Sennheiser headphones are among my favorites, and I’ve had a classic on-ear HD 414 SL in my recording studio for over 40 years. The company now also manufactures in-ear headphones (IEHs), such as the IE 300, which debuted at CES 2021.
I was eager to try out the IE 300 when I first heard about it in January. Now that I’ve tried it, I can confidently state that it’s the best in-ear headphone I’ve ever used.
Features of Sennheiser IE 300
The IE 300 is clearly targeted at audiophiles, as it lacks Bluetooth, noise cancellation, or phone microphones, instead opting for a 4-foot unbalanced cable with a 3.5mm stereo connector. A gold-plated Fidelity+ MMCX connector, which is seated in a recessed socket for extra strain relief, detaches the cable from each earpiece. Since the cable is detachable, you can replace it with a balanced cable if you want, and the company will soon sell balanced cables with 2.5- or 4.4mm connectors as optional accessories for $149.95.
Sennheiser’s 7mm Extra Wide Band (XWB) dynamic transducer is used in this IEH, which has an optimized membrane foil that reduces natural resonances and total harmonic distortion, which is defined to be less than 0.08 percent at 1kHz/94dB. A resonator chamber in front of the transducer reduces masking resonances in the ear canal, and the space behind the transducer is designed to eliminate reflections inside the housing.
As a consequence, the frequency response ranges from 6Hz to 20kHz (no tolerance given). Other features include a nominal impedance of 16 ohms, which is low enough to be easily powered by portable devices. Although the maximum sound pressure level (1kHz/1Vrms) is stated, I strongly advise against playing music that loud; it will ruin your hearing in just a few minutes.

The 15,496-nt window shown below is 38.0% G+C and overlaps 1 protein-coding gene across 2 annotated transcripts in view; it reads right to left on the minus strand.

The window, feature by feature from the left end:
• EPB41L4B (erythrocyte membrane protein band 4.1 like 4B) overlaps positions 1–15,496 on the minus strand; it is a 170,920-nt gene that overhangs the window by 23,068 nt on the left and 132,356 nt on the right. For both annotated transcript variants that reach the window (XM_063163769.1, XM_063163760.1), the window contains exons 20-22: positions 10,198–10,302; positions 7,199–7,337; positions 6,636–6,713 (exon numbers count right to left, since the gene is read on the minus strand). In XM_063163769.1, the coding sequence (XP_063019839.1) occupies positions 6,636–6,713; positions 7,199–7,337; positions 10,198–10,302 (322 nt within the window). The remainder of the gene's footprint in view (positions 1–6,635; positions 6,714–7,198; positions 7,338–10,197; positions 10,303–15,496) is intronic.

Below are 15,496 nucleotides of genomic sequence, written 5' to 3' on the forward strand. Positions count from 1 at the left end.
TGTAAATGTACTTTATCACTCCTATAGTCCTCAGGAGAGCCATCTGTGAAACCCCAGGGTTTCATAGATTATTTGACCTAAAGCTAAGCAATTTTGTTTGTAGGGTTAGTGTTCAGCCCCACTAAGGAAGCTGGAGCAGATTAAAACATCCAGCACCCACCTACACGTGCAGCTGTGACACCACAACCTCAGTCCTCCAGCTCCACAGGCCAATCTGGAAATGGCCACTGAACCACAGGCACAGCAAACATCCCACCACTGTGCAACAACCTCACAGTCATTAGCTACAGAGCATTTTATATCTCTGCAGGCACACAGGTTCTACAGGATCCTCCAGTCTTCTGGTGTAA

The IE 300, like virtually all IEHs, comes with a variety of silicone and memory-foam eartip sizes, which is vital because having the right size for your ears is critical for getting the best sound and optimising noise isolation from any IEH. The included cable is strengthened with para-aramid that can withstand thousands of bend cycles, and each earpiece has an individually adjustable ear hook for stability.
Sennheiser IE 300 performance
I started with the largest ear tips available, both silicone and memory foam. Since my ear canals are relatively wide, I need large ear tips to achieve a good seal. The IE 300’s largest ear tips are around 13mm in diameter, and both types of ear tips did a good job of sealing my ear canals—in reality, they suit me better than the tips that came with most IEHs I’ve tried.
The memory foam tips are firmer than other memory foam tips I’ve tried, which is a positive thing. However, it took some fiddling to get them to sit comfortably between my head. I settled on 1More’s 14.5mm ear tips, which have always worked well for me.
I used my iPhone XS and an iFi hip-dac to listen to all of the evaluation tracks from Qobuz’s high-res library for this study. Unlike Tidal, Qobuz shows the resolution of each track, which I appreciate.
Frank Zappa’s 1969 album Hot Rats in 24/192 resolution was one of the first things I came across. It’s absurd to digitize an analog recording from more than 50 years ago at such a high resolution, but it’s done. Plus, “Peaches en Regalia,” one of my all-time favorite Zappa songs, was transcribed from the album and arranged for our big band by a friend in high school. It was challenging to play, but a lot of fun!
The sound on the IE 300 was extremely clean, and thanks to excellent imaging, I was able to clearly discern each instrument. The bass is mixed a little low, but that’s due to the recording, not the IEH’s reproduction.